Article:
Random thoughts

  • Yesterday I experienced something unique. I was driving down 37, heading to volleyball, when I pulled up at a stoplight next to a car that was blasting Aerosmith. I flipped through my stations, and hey! The same song was on XM 46.

    Yes, that's unique. I have never, in all the years I've subscribed (almost four), heard the same channel in another car. (I have walked into BWW once or twice when they've had their music on the same station.) And what's funny about this time is that somehow we were off by a second or so; my music switched and then hers followed, kind of like the delay you get when one TV is watching the HD feed and one is watching the SD feed. (And yes, that still happens in bars.)

    It's sad. XM and Sirius really screwed that up, didn't they?
  • I just remembered one reason why I really don't use my iPod Touch that much any more. I connected it to sync and recharge today, and of course there was a software update waiting for me. I let iTunes try to install it, and naturally it didn't work and so we have to go through the whole factory-settings and restore-from-backup crap again.

    You know what? Apple is exactly like Microsoft. They always have been. It just looked different in the PC market after Apple screwed themselves out of a decent share with the "no-clones" philosophy, but in every instance where Apple is the dominant company, they have no problems doing the exact same stuff that Microsoft does. (Priced any e-books lately?)

    The idea behind the iPod is that it's supposed to be an easy-to-use music player, but Apple still hasn't figured out that the one-button scheme is and always has been stupid (which is easier to use, an iPod Touch or a non-Apple touch-screen phone?), and when even simple upgrade processes don't work smoothly, well, Apple should be thankful that their competitors have been forced out of the market for the most part. (Some did it to themselves. Zune?)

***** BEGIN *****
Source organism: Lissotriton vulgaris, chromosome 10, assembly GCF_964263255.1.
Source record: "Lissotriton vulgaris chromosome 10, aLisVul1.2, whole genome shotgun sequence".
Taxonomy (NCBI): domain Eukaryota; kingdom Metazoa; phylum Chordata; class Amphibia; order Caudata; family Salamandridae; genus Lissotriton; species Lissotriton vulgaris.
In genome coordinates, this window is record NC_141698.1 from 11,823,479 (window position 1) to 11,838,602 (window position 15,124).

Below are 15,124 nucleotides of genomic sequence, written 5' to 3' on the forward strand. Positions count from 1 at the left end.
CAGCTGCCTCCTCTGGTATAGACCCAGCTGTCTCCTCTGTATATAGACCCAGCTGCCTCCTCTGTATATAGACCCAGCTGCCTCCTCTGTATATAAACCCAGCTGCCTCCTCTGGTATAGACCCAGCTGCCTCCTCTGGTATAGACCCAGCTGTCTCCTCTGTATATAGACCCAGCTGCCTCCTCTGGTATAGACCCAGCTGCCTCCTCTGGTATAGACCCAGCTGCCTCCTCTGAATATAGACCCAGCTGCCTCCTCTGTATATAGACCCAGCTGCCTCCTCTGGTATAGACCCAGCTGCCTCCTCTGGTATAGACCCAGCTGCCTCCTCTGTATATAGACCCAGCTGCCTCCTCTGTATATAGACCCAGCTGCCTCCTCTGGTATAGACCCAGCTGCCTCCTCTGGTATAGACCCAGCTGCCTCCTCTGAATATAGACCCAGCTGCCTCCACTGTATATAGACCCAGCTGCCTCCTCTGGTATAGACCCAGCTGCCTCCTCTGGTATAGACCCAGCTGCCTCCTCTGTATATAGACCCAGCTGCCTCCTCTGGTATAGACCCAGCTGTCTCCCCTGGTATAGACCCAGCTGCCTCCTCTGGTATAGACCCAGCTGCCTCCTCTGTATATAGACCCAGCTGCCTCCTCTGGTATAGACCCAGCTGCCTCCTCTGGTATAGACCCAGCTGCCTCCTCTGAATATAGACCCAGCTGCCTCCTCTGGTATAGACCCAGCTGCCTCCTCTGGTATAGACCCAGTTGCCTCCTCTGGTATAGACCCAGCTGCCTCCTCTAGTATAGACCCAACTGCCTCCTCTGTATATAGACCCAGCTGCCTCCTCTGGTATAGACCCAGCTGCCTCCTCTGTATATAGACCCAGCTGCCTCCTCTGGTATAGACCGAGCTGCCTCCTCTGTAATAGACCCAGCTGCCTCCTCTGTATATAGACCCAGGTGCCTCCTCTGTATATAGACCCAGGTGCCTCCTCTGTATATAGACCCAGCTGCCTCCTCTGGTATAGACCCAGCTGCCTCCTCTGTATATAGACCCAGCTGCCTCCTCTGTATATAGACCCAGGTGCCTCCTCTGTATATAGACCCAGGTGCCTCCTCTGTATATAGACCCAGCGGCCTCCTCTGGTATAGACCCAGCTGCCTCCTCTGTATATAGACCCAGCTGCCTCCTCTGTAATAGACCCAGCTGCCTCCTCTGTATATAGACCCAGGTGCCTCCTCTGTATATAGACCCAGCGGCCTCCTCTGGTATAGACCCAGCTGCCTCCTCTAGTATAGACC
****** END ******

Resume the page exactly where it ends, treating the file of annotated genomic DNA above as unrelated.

• Football woo! The Big Ten is splitting into divisions that will actually preserve the Michigan-Ohio State end-of-season rivalry. Amazingly, it took an electronic campaign by fans to make that happen. (Yes, even Delany admitted it had an effect.) Yeah, people believe some really stupid stuff in meetings like that, I guess. (Anybody looking forward to Florida State-Miami in early October? What's the opposite of woo?) It'll be interesting to see how the divisions play out next year ... and also interesting to see how NCAA handles it. Guess what, EA? You've got some changes to make! I know, you can't just push out the same game you did last year ... oh wait, that's Madden. Right. NCAA actually does improve occasionally.

    but woo football! (Even though the Lions, Purdue, Michigan, and Portland State will probably all suck.)

Here's a footnote to my iPod experience: after all that crap, I had app updates, so I went to install them, but you have to "purchase" them even though the updates are free, and the terms of the agreement had changed, so I had to read those first, and iTunes is remarkably unresponsive when it brings up forms and such, so that took forever, and then after agreeing to the new terms, I had to go back and get the apps again because HORRORS! if it actually did what I asked it to after I agreed to the new terms.

iTunes could be less user-friendly, but I'm not sure how.

Sunday, August 29, 2010

New look

Yeah, it doesn't look like I put together 20% of my custom design and 80% of someone else's stuff, then gradually removed some of their stuff to add my own. It actually looks somewhat decent now ... although I'm sure I'll want to move things around again at some point.

Of course Google half-assed this part too; they don't let you assign your own background image, probably because that would be helpful. Instead, they want you to override their image with CSS containing yours, which is stupid because, of course, that's how they put their image in place. (With comments, even. o rly? Can't say I ever checked out a simple template to find out what the generic background was.) So I found this post from a fellow blogger that confirms that you can just change it where it's assigned.